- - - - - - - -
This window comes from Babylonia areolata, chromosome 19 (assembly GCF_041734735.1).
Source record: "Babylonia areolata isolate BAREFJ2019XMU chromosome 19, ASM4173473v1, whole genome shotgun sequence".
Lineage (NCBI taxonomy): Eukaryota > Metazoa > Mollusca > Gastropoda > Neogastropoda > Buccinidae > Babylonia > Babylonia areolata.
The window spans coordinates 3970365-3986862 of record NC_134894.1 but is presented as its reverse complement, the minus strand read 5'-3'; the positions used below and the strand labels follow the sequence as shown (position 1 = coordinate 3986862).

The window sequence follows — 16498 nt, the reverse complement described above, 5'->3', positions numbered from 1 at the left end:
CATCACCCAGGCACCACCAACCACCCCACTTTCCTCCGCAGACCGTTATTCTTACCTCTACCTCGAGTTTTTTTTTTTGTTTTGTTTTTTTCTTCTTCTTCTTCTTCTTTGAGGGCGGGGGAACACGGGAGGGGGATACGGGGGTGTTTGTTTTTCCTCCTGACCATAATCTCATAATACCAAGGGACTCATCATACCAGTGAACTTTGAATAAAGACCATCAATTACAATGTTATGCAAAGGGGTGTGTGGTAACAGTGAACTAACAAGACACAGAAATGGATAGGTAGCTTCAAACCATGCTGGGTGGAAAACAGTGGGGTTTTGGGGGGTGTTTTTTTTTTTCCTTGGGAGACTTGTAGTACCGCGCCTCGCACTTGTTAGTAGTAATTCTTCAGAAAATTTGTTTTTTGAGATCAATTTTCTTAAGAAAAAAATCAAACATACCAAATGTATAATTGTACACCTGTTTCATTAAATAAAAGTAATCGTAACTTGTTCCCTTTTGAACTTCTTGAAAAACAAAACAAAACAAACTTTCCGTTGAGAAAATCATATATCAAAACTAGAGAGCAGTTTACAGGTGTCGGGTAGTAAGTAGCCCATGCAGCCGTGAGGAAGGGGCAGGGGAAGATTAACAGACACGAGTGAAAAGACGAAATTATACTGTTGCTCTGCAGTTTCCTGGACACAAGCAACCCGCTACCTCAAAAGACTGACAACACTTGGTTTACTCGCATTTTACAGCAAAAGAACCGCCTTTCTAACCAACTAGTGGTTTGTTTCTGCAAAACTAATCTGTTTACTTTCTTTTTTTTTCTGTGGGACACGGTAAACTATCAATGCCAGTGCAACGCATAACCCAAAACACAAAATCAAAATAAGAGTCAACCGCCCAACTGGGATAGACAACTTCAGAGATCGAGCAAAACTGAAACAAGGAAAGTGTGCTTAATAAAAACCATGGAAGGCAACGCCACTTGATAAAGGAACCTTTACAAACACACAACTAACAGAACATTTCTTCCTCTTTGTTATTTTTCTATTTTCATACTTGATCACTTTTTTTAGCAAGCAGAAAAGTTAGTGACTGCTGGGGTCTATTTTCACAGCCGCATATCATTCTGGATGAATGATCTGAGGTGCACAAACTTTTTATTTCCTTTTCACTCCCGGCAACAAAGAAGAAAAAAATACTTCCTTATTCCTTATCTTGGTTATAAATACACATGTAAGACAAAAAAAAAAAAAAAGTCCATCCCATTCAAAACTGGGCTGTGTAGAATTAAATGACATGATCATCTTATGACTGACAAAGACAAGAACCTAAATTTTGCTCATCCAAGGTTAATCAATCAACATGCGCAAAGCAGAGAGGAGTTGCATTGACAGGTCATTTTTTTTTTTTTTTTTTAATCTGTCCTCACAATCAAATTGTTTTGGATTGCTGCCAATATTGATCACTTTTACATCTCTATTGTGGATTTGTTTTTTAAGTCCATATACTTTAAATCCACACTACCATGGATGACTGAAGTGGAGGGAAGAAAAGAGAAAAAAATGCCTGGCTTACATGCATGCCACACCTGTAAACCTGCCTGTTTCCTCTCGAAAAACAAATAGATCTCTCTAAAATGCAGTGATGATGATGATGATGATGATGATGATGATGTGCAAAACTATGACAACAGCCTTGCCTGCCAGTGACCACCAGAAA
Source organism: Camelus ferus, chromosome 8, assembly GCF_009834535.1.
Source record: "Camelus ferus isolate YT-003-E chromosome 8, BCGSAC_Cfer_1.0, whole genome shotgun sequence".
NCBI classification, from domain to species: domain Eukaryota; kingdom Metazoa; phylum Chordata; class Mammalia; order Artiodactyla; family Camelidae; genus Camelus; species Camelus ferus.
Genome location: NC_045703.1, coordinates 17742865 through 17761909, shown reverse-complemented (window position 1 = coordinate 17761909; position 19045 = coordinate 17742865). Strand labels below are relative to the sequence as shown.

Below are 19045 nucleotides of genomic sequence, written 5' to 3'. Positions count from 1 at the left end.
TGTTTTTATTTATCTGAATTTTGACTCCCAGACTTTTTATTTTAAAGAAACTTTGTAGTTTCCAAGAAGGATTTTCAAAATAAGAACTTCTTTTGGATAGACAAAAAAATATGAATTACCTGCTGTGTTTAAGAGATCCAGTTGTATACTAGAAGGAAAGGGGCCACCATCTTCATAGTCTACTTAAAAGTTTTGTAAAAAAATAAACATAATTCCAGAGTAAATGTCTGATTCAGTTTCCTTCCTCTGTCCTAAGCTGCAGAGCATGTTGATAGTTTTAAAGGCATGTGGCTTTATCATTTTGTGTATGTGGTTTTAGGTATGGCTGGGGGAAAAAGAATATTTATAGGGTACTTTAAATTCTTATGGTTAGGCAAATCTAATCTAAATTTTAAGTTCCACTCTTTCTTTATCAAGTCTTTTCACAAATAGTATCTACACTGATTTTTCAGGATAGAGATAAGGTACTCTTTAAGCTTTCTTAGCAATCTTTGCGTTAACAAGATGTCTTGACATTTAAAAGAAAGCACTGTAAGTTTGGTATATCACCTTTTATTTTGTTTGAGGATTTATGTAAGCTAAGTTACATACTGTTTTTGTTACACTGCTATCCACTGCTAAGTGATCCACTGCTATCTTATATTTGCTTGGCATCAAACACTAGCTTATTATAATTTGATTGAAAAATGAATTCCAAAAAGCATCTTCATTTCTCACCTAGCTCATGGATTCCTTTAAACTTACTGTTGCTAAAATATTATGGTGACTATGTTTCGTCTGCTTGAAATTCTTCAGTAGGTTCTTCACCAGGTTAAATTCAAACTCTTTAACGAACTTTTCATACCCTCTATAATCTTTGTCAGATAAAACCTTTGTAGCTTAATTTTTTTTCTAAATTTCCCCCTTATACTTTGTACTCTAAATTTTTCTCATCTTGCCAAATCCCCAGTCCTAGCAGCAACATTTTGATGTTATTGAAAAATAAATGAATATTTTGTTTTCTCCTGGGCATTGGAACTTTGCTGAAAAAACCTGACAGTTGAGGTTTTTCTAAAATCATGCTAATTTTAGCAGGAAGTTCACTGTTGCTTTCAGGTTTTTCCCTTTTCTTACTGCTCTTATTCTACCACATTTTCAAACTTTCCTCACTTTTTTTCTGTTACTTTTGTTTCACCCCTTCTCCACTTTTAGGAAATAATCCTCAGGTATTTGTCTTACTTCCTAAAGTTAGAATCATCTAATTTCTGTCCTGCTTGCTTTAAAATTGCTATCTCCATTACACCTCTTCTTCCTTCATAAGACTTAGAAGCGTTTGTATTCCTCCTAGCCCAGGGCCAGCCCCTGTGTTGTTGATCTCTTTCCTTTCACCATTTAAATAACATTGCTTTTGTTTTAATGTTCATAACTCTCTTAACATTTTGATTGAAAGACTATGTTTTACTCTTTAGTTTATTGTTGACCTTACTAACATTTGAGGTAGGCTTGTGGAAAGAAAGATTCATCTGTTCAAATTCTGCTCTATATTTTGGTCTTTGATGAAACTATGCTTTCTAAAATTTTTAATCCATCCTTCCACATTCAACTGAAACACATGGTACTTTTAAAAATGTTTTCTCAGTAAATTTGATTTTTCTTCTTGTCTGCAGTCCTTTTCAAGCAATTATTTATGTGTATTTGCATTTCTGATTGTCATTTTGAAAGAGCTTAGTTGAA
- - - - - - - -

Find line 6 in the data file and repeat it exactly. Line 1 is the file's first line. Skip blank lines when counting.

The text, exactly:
CATCACCCAGGCACCACCAACCACCCCACTTTCCTCCGCAGACCGTTATTCTTACCTCTACCTCGAGTTTTTTTTTTTGTTTTGTTTTTTTCTTCTTCTTCTTCTTCTTTGAGGGCGGGGGAACACGGGAGGGGGATACGGGGGTGTTTGTTTTTCCTCCTGACCATAATCTCATAATACCAAGGGACTCATCATACCAGTGAACTTTGAATAAAGACCATCAATTACAATGTTATGCAAAGGGGTGTGTGGTAACAGTGAACTAACAAGACACAGAAATGGATAGGTAGCTTCAAACCATGCTGGGTGGAAAACAGTGGGGTTTTGGGGGGTGTTTTTTTTTTTCCTTGGGAGACTTGTAGTACCGCGCCTCGCACTTGTTAGTAGTAATTCTTCAGAAAATTTGTTTTTTGAGATCAATTTTCTTAAGAAAAAAATCAAACATACCAAATGTATAATTGTACACCTGTTTCATTAAATAAAAGTAATCGTAACTTGTTCCCTTTTGAACTTCTTGAAAAACAAAACAAAACAAACTTTCCGTTGAGAAAATCATATATCAAAACTAGAGAGCAGTTTACAGGTGTCGGGTAGTAAGTAGCCCATGCAGCCGTGAGGAAGGGGCAGGGGAAGATTAACAGACACGAGTGAAAAGACGAAATTATACTGTTGCTCTGCAGTTTCCTGGACACAAGCAACCCGCTACCTCAAAAGACTGACAACACTTGGTTTACTCGCATTTTACAGCAAAAGAACCGCCTTTCTAACCAACTAGTGGTTTGTTTCTGCAAAACTAATCTGTTTACTTTCTTTTTTTTTCTGTGGGACACGGTAAACTATCAATGCCAGTGCAACGCATAACCCAAAACACAAAATCAAAATAAGAGTCAACCGCCCAACTGGGATAGACAACTTCAGAGATCGAGCAAAACTGAAACAAGGAAAGTGTGCTTAATAAAAACCATGGAAGGCAACGCCACTTGATAAAGGAACCTTTACAAACACACAACTAACAGAACATTTCTTCCTCTTTGTTATTTTTCTATTTTCATACTTGATCACTTTTTTTAGCAAGCAGAAAAGTTAGTGACTGCTGGGGTCTATTTTCACAGCCGCATATCATTCTGGATGAATGATCTGAGGTGCACAAACTTTTTATTTCCTTTTCACTCCCGGCAACAAAGAAGAAAAAAATACTTCCTTATTCCTTATCTTGGTTATAAATACACATGTAAGACAAAAAAAAAAAAAAAGTCCATCCCATTCAAAACTGGGCTGTGTAGAATTAAATGACATGATCATCTTATGACTGACAAAGACAAGAACCTAAATTTTGCTCATCCAAGGTTAATCAATCAACATGCGCAAAGCAGAGAGGAGTTGCATTGACAGGTCATTTTTTTTTTTTTTTTTTAATCTGTCCTCACAATCAAATTGTTTTGGATTGCTGCCAATATTGATCACTTTTACATCTCTATTGTGGATTTGTTTTTTAAGTCCATATACTTTAAATCCACACTACCATGGATGACTGAAGTGGAGGGAAGAAAAGAGAAAAAAATGCCTGGCTTACATGCATGCCACACCTGTAAACCTGCCTGTTTCCTCTCGAAAAACAAATAGATCTCTCTAAAATGCAGTGATGATGATGATGATGATGATGATGATGATGTGCAAAACTATGACAACAGCCTTGCCTGCCAGTGACCACCAGAAA